Currently, there is no language within the MSA statutes that clarifies either the processes or bases required for filing or otherwise addressing an appeal of an MSA proposal denial. Without this language or guidance, both plaintiffs and insurers must pursue the case according to the minimal guidance contained in federal regulations or the law of their state. States do not have consistent laws regarding WCMSAs, so the result of an 'appeal-type' process in one state can be decidedly different than the result in another state, even when the facts and law of the two cases are markedly similar or almost identical. Parties to WC cases in all states have consistently vented their frustration caused by the lack of consistent management of a standard federal appeals process in the differing jurisdictions.


CMS-MSA  Procedures in Absence of a Right to Appeal

Currently, the federal rules governing resolution of WC cases that involve Medicare set-asides do not establish an automatic right to an appeal of a CMS decision, nor is there an established procedure to follow when an appeal is desired. Consequently, the responses to an appeal request by parties seeking a second opinion in a WCMSA case will differ based on the location of the case and the subjective opinion of the agency issuing the decision.


CMS does, however, offer avenues for review or re-reviewof the disputed decision that may or may not result in having the request for review granted, and which may or may not result in a better outcome of the case for the appellant:

  1. The disgruntled party can submit additional documentation demonstrating why their initial proposed value is more appropriate than that set by the agency. If the new evidence is accepted, then the case can safely settle with that value established. Sometimes, parties may settle the case using the original value even if CMS doesn’t accept it. In these cases, Medicare will withhold its contributions to the settlement until the primary payor’s contribution is exhausted and then deny the subsequent claim. The claimant can then follow the appeal process set out for denials.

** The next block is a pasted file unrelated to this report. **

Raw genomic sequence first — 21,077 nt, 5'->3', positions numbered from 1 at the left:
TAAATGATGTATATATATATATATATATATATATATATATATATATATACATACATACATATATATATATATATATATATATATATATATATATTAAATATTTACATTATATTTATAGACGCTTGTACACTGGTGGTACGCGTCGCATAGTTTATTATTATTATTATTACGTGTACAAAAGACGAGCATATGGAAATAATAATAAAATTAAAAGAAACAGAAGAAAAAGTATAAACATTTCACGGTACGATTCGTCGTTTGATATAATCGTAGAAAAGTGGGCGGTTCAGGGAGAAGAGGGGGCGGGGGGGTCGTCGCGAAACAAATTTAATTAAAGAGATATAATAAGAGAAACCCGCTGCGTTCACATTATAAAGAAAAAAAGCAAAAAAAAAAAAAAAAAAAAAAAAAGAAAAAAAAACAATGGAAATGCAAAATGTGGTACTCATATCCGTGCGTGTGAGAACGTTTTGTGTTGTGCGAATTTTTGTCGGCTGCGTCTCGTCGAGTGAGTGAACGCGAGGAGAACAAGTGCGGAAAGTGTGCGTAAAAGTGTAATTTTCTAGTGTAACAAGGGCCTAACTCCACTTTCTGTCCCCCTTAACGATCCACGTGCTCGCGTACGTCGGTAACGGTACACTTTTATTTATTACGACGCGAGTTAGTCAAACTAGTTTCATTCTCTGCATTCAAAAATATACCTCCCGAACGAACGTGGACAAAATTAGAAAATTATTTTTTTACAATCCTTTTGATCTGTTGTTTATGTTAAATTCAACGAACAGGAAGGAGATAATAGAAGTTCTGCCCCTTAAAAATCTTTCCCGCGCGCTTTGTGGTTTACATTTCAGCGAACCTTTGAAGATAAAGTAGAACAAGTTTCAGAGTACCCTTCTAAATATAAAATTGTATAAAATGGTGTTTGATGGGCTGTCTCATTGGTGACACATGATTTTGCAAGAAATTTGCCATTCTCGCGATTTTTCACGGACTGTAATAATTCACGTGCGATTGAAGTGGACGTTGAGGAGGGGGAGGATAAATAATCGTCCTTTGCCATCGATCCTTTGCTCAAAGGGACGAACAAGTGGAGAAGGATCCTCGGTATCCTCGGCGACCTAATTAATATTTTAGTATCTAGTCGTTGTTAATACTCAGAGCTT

2. Other reasons for requesting a re-review include:
    1. Mathematical errors or other obvious mistakes contained within the CMS response; or
    2. Missing documentation that was left out of the original submission inadvertently.


Otherwise, CMS will accept requests for an ‘amended review’ when the following conditions are met:

  • CMS issued an approved (or conditionally approved) amount between 12 and 48 months prior to the disputed determination;
  • The case is still open, and
  • Changes in future needs for care require additional funds of 10 percent or $10,000 over the approved amount (whichever is greater).

When approved, re-reviewed amounts take effect on the date of the settlement.